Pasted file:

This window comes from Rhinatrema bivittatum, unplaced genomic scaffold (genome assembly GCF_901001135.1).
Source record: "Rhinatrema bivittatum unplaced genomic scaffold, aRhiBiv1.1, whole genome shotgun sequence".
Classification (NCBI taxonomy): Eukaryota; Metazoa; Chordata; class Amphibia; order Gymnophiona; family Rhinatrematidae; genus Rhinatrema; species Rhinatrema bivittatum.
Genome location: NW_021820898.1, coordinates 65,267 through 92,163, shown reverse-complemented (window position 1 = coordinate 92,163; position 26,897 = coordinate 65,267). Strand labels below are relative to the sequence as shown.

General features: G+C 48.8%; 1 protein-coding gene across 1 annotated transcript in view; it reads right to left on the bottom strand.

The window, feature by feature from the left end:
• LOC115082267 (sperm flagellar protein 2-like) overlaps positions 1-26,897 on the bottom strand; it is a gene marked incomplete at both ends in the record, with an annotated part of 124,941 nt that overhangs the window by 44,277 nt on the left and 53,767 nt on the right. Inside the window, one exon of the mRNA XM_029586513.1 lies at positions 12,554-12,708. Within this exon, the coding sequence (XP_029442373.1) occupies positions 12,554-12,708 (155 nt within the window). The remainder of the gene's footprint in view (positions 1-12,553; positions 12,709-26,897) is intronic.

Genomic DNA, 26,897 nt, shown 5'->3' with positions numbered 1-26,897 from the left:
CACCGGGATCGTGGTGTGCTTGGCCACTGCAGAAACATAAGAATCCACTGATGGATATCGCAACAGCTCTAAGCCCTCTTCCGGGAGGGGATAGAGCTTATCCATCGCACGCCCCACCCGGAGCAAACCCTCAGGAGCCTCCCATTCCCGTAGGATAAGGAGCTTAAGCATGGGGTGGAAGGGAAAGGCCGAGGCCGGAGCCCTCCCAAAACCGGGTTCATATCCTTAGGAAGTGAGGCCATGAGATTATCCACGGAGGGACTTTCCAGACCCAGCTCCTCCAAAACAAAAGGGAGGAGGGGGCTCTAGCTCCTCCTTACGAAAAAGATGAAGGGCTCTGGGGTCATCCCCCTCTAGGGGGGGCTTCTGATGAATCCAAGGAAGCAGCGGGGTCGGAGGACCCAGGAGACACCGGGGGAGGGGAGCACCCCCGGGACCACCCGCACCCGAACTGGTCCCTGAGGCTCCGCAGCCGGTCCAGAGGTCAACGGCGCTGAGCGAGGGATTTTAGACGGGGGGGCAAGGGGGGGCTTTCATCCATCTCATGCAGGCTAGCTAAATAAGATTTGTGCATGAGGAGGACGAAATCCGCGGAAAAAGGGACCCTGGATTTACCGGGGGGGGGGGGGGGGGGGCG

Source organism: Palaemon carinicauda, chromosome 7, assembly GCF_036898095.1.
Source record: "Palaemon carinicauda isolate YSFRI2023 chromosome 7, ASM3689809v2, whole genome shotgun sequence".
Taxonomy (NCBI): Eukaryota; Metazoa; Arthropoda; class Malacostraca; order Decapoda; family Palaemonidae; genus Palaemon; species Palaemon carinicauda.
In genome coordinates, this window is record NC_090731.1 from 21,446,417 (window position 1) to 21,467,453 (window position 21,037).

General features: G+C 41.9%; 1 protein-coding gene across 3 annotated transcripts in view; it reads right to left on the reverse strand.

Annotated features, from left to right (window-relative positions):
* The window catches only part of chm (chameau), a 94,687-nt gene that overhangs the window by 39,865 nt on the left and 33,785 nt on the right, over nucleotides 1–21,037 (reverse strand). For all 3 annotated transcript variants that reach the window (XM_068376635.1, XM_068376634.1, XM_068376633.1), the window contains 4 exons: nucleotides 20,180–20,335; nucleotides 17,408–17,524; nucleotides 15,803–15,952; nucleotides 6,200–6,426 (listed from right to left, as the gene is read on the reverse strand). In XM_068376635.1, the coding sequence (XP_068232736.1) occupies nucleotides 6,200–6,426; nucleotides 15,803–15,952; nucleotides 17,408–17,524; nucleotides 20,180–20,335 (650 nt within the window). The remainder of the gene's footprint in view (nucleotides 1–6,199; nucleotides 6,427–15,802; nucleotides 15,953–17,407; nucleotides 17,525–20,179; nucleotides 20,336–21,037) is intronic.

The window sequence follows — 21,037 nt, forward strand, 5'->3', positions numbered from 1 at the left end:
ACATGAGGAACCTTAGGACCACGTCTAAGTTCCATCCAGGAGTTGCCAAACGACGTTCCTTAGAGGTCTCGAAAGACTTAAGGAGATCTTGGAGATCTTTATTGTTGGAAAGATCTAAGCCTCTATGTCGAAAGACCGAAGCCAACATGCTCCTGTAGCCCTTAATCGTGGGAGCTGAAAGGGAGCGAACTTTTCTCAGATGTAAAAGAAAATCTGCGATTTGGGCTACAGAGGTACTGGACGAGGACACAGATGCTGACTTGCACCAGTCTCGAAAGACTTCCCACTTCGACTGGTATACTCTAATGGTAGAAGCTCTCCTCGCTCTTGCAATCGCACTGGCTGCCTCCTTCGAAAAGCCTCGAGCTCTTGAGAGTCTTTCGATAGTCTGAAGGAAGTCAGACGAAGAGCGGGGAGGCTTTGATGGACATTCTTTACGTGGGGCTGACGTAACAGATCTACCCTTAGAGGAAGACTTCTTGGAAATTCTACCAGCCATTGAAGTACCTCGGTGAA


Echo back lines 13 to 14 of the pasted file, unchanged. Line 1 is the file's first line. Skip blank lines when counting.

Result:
In genome coordinates, this window is record NC_090731.1 from 21,446,417 (window position 1) to 21,467,453 (window position 21,037).

General features: G+C 41.9%; 1 protein-coding gene across 3 annotated transcripts in view; it reads right to left on the reverse strand.